It might appear that this buck is talking back to me but he is actually doing what is called the ‘flehmen response.’ A lot of mammals actually do this when they smell something interesting – think of it as them taking a deep whiff of something. I guess perhaps I was particularly stinky that day? 😉
This deer buck appeared to be having a good laugh yesterday afternoon at the Rocky Mountain Arsenal National Wildlife Refuge. He was hanging out with three of his ladies and keeping close watch on them. The rut is in full swing and the bucks are ensuring no interlopers steal away the attention of the females.
Somehow I suspect the sign doesn’t apply to buck. 😉
This whitetail deer doe was quite curious about the guy taking her picture. She looked beautiful in the freshly fallen snow just outside of Denver, Colorado.
First images from my new Tamron SP 150-600 mm taken this afternoon. Conditions weren’t very good with overcast skies and it being mid-afternoon but it was good to finally use the new glass. All in all I am very impressed and happy with the results. Looking forward to playing with it more. I shot shutter priority for them all in order to keep the speed up. All images were hand-held – a real trick with this big thing.
A mule deer doe seems to be a bit upset with my chosen camera angle for this shot. 😉 Taken this past Sunday at the Rocky Mountain Arsenal National Wildlife Refuge, Colorado, this lady and two of her friends were hanging out with a nearby buck. It was a cold but sunny morning and the deer were quite active allowing for plenty of photo opportunities. If you are ever in the Denver area, the Arsenal is a ‘must see’ attraction with abundant wildlife, much of which you can see without ever leaving your vehicle.
A very cold morning here in the Denver area (15° F or so) and light snow. The deer out at the Rocky Mountain Arsenal were out and about and relatively active despite the cold weather. This buck and a doe were taking it easy and bedded down in some tall grass – keeping a close eye on me though. 😉 He might have escaped unseen were it not for those big antlers stick up!
Elk are getting a lot of the ‘press’ now days in Colorado with the rut going on but this good looking buck deer made a strong case of his own. The mule deer rut typically begins in November which probably explains why he and another buck were shadowing six does in the area. Once the rut begins, the two males won’t be willing to be quite so close to each other.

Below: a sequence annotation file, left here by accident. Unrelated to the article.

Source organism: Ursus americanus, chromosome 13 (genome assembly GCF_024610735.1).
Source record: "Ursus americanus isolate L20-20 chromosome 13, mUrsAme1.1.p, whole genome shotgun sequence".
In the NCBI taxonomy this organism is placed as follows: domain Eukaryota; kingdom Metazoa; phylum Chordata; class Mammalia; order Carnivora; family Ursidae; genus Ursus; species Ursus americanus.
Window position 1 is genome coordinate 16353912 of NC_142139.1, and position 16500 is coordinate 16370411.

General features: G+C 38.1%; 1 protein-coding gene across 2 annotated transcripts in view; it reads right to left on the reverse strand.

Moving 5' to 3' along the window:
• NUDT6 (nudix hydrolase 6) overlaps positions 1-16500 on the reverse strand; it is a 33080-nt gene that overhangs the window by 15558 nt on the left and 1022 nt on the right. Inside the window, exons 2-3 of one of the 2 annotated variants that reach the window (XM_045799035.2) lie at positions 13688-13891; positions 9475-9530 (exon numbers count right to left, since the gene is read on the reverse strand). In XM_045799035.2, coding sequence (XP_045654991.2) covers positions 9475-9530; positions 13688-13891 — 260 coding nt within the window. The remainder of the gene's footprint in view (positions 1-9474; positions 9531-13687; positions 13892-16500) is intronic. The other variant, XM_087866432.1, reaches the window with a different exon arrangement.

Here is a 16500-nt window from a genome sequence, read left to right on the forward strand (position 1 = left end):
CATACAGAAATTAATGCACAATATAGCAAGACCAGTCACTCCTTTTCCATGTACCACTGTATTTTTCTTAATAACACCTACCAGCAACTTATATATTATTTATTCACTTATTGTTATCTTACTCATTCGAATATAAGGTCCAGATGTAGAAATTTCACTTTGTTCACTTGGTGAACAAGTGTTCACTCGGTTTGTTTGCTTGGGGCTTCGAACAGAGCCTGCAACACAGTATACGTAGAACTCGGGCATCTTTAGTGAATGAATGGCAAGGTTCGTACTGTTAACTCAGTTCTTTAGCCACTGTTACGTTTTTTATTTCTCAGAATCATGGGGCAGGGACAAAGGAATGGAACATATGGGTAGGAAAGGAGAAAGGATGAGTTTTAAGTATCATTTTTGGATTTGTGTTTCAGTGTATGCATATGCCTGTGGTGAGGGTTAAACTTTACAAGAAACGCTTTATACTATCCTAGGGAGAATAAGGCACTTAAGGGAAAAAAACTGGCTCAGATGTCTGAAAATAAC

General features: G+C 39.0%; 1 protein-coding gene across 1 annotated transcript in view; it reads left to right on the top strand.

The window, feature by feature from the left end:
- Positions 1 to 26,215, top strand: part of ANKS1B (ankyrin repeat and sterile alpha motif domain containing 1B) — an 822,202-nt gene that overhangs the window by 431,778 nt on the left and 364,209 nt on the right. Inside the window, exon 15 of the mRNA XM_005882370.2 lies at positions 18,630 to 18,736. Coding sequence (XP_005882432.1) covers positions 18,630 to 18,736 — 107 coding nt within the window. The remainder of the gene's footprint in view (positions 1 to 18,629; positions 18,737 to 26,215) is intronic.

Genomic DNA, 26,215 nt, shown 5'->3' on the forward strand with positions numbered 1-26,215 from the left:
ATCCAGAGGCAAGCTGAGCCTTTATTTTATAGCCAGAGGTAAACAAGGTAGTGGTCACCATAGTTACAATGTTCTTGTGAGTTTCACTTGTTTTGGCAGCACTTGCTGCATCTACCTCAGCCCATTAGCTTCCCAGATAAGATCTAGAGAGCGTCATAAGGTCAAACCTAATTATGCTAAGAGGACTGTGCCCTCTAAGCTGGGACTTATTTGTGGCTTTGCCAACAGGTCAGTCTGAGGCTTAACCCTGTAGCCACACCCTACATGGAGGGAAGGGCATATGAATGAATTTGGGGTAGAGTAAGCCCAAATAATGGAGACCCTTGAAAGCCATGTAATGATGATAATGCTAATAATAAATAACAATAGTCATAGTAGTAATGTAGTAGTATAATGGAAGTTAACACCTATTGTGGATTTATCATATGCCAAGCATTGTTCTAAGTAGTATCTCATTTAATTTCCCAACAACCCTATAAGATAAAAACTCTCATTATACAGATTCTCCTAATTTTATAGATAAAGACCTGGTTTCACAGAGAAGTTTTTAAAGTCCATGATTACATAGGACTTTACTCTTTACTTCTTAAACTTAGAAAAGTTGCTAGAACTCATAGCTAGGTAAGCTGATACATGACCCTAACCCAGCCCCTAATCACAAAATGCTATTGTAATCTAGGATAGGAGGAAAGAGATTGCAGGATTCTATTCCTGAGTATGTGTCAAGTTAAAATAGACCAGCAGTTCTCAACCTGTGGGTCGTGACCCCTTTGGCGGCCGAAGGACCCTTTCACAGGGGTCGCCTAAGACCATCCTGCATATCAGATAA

Taken at Rocky Mountain Arsenal Wildlife Refuge back in July. This doe was leading her fawn through the grass but the young one really seemed to want to stop and watch me like I was watching it. 😉
Following a first attack, a deer and coyote size each other up. Absolutely amazing sequence of events this morning at Rocky Mountain National Park. The story is a bit lengthy but worth reading.
We were just starting out on a hike when we hear what almost sounded like a bird screeching or a kid making sounds. Didn’t give it much thought initially then there is a burst of motion behind us and a young deer is running through the grass with one coyote running alongside trying to latch on, another not far behind.
The deer smartly ran to the edge of the parking lot for safety while the coyotes were too skittish to follow near humans. Naturally I didn’t have the right lens on for this type of thing as I was planning to take landscapes (UGH!). I ran to my car, swapped lenses and captured this image.
The deer thought it was safe so bounded out the other side of the parking lot while the coyotes looked on. Unfortunately the deer chose to circle back where it originally came from and the wily coyotes did as well.
We hear more ‘screeching’ from the other side of a bunch of trees and here comes the deer toward us again at full speed. Again the coyotes backed off not wanting to come close to humans. They kept their distance as they worked their way around us, closely watching the deer.
Last we saw, the deer was bounding over a hill with the coyotes in pursuit. Just amazing to witness!